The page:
The barrels of Akbar's matchlocks were of two lengths, 66 inches and 41 inches. They were made of rolled strips of steel with the two edges welded together. In the Deccan, the introduction of the flint-lock weapon may have been somewhat earlier. At any rate, it is said that the 12 battalions of Gardi or infantry drilled and armed in imitation of the sepoys, and commanded by Ibrahim Khan, Gardi, at the battle of Panipat in January 1761, carried flint-lock muskets.

The matchlock barrels were covered with elaborate damascened work, and the stocks were adorned with embossed metal work or with various designs either in lacquer, or painting, or inlays of different materials. The stocks were at times adorned with embossed and engraved mounts in gold, or the butt had an ivory or ebony cap. The barrel was generally attached to the stock by broad bands of metal or by wire of steel, brass, silver or gold. The broad bands were sometimes of perforated design and chased. The stocks were of two designs, 1) narrow, slightly sloped, of the same width throughout, or 2) strongly curved and very narrow at the grip, expanding to some breadth at the butt. When not in use, matchlocks were kept and carried about in covers made of scarlet or green broadcloth.

  • Parah - The hammer of the matchlock.
  • The match- The name in Persian was either jamagi or fahtah. The match was ready and lighted.
  • Powder horn et cetera - These accoutrements were collectively called kamr. The set consisted of a powder flask, bullet pouches, priming horn (singra), matchcord, flint and steel, the whole attached to a belt. This belt was often of velvet embroidered in gold. The receptacles which contained their powder and ball were unwieldy, and as they never made use of cartridges for their pieces, they were a long time in loading. Some of them have at least twenty yards of match about their person, similar in appearance to a large ball of pack-thread.
  • Blank cartridge - khali-goli used for blank cartridge.
  • Cailletoque - A strange very long and heavy matchlock. This musket is often carried under the arm!
  • Jazail or Jazair - A wall-piece or swivel gun and it is doubtful whether it should come here, under firearms carried by combatants, or rather under artillery. In some respects it partook of the character of both. The usual length of jazails was 7 to 8 feet. This was a long matchlock, of various calibres, used as wall-pieces by the natives of India, commonly fixed like swivels, and carry iron balls not exceeding a pound in weight. In the field, they were sometimes carried on the backs of camels. The ball of the Indian jazail weighed two or more ounces. Jinjalls, or heavy matchlocks were commonly used for the defence of forts. They carried a ball from one to three ounces in weight. They had very substantial barrels, were too heavy to use without a break. Many had an iron prong of about a foot in length, fixed on a pivot not far from the nozzle. Placed on a wall, a bush, or the ground, this served as a support. In the defence of mud forts, especially in Bundelkhand, the besieged exhibited extraordinary dexterity, rarely failing to hit their object either in the head or near the heart, even at great distances. All firearms used by Indians had small cylindrical chambers, and being mostly of a small bore, considerable impetus was imparted to the ball.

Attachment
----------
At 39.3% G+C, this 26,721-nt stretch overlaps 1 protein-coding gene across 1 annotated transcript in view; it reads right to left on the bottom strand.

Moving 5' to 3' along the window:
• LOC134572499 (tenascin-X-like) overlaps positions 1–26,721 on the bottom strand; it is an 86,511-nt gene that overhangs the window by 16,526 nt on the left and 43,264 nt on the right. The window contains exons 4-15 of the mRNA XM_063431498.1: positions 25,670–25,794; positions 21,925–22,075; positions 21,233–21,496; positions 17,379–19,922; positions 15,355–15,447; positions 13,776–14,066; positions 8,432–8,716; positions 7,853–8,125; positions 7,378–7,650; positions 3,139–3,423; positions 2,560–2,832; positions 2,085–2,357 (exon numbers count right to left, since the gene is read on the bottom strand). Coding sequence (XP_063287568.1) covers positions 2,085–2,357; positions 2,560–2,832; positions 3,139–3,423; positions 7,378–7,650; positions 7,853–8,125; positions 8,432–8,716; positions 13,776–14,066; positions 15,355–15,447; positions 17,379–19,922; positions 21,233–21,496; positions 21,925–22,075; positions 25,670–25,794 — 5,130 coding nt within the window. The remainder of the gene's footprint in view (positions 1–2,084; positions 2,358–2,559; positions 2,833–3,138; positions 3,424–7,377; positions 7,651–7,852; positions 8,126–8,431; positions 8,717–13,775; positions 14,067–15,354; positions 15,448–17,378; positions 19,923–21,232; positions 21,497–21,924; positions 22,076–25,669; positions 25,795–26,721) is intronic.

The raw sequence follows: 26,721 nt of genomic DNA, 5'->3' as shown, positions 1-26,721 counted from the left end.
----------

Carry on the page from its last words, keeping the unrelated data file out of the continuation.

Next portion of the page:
• Ghor-dahan was a kind of jazail. The allusion in the name seems to be to the everted or widened mouth of the barrel.
  • Qidr - This may be a cauldron, pot, kettle.

This weapon was the tamanchah. The pistol was in use in India, to some extent at any rate, early in the 18th century. For instance, it was with a shot from a pistol that in October 1720 a young Sayyad, related to Husain Ali Khan, killed that nobleman's assassin. The pistol was confined to the higher ranks of the nobles, very few soldiers having European pistols and tabanchah.

  • Sherbachah - This musketoon or blunderbuss seems to have been of a still later introduction than the pistol. Probably the weapon came into India with Nadir Shah's army (1738) or that of Ahmad Shah, Abdali, (1748—1761). In the last quarter of the 18th century there was a regiment of Persian horse in the Luknow service known as the Sher-bachah. Possibly they took their name from this weapon, with which they may have been armed. Or the name may have been due to their supposed ferocity and thirst for their enemies' blood.


15px This article incorporates text from The army of the Indian Moghuls: its organization and administration, by Irvine, William, a publication from 1903 now in the public domain in the United States.